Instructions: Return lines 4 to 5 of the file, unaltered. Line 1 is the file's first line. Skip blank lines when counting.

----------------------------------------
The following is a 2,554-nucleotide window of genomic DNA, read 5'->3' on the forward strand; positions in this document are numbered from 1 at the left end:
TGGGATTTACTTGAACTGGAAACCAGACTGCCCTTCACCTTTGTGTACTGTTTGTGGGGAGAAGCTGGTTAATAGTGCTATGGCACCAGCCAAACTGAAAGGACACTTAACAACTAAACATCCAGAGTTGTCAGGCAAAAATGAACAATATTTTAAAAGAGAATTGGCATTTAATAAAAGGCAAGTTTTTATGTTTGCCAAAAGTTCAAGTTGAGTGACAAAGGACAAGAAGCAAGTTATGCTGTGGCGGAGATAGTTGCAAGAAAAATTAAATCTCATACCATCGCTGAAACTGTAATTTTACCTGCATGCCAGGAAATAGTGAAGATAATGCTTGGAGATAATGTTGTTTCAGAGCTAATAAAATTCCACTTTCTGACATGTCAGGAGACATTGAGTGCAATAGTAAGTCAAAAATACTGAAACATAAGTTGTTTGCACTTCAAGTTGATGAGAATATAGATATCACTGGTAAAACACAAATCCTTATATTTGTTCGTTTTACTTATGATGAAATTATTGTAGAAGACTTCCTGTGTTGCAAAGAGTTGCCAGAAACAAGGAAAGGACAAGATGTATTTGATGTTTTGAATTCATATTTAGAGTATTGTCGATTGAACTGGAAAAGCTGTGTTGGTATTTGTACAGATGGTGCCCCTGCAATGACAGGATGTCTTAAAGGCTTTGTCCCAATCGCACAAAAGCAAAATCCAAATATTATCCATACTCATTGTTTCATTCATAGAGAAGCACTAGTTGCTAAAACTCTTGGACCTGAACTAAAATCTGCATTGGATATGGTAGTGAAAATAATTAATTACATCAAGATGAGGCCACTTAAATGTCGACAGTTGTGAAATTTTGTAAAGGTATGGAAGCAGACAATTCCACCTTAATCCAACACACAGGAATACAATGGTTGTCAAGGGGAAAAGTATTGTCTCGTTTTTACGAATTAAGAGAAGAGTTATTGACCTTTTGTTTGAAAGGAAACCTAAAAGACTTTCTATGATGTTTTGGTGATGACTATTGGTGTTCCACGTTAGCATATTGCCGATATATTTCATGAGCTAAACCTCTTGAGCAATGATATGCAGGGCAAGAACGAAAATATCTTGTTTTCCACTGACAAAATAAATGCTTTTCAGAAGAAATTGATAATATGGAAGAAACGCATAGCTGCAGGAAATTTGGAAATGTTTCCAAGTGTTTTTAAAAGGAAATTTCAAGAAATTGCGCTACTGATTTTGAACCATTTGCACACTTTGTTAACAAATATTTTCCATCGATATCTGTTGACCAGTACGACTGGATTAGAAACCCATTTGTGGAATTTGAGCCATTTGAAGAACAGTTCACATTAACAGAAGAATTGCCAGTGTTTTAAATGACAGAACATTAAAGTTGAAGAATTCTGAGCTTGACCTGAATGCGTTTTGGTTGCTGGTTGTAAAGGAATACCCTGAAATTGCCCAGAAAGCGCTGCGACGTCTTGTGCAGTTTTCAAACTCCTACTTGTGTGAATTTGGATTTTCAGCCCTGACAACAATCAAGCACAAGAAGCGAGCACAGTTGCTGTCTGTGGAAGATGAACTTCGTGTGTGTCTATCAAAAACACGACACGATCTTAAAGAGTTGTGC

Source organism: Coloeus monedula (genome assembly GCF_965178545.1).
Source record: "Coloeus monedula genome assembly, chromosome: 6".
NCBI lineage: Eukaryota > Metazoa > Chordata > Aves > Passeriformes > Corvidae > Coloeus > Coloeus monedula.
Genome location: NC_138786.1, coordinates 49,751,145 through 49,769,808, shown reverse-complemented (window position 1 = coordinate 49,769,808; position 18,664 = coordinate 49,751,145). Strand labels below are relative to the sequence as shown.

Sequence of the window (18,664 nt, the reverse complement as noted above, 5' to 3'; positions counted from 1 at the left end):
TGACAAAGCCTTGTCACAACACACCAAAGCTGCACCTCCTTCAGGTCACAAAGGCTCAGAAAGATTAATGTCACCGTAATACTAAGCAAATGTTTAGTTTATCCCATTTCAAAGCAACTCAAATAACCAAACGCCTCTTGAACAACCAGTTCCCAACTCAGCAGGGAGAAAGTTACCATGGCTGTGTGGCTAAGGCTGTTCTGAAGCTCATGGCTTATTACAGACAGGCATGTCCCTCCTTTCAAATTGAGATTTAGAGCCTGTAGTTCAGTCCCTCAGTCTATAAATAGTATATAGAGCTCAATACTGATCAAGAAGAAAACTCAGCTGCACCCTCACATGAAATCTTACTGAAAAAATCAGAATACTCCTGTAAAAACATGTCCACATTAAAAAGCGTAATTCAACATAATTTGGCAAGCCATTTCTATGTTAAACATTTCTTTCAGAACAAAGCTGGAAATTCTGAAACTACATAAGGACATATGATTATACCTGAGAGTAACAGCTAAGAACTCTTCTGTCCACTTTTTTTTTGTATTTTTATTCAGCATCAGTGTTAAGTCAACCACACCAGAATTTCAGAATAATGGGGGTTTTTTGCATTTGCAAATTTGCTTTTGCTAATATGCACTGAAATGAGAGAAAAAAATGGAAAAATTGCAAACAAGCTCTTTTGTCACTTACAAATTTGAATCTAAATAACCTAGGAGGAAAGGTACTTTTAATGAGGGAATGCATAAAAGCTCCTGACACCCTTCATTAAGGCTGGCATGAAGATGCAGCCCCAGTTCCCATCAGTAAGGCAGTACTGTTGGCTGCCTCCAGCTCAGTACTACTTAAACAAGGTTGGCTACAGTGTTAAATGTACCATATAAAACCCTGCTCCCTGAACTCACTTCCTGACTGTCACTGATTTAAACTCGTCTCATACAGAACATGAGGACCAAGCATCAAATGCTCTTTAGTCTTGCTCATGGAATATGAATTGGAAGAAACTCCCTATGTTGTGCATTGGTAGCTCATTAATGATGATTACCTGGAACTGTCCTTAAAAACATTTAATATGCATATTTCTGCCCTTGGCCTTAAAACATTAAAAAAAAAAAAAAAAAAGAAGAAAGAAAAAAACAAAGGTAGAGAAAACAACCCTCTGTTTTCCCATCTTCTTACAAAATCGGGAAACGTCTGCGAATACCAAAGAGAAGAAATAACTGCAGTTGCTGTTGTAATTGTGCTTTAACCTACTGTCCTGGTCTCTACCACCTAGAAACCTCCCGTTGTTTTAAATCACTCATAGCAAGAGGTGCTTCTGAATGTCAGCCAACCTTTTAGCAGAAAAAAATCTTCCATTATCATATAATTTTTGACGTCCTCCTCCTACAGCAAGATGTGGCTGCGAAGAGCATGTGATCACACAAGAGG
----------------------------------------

Source record: "Coloeus monedula genome assembly, chromosome: 6".
NCBI lineage: Eukaryota > Metazoa > Chordata > Aves > Passeriformes > Corvidae > Coloeus > Coloeus monedula.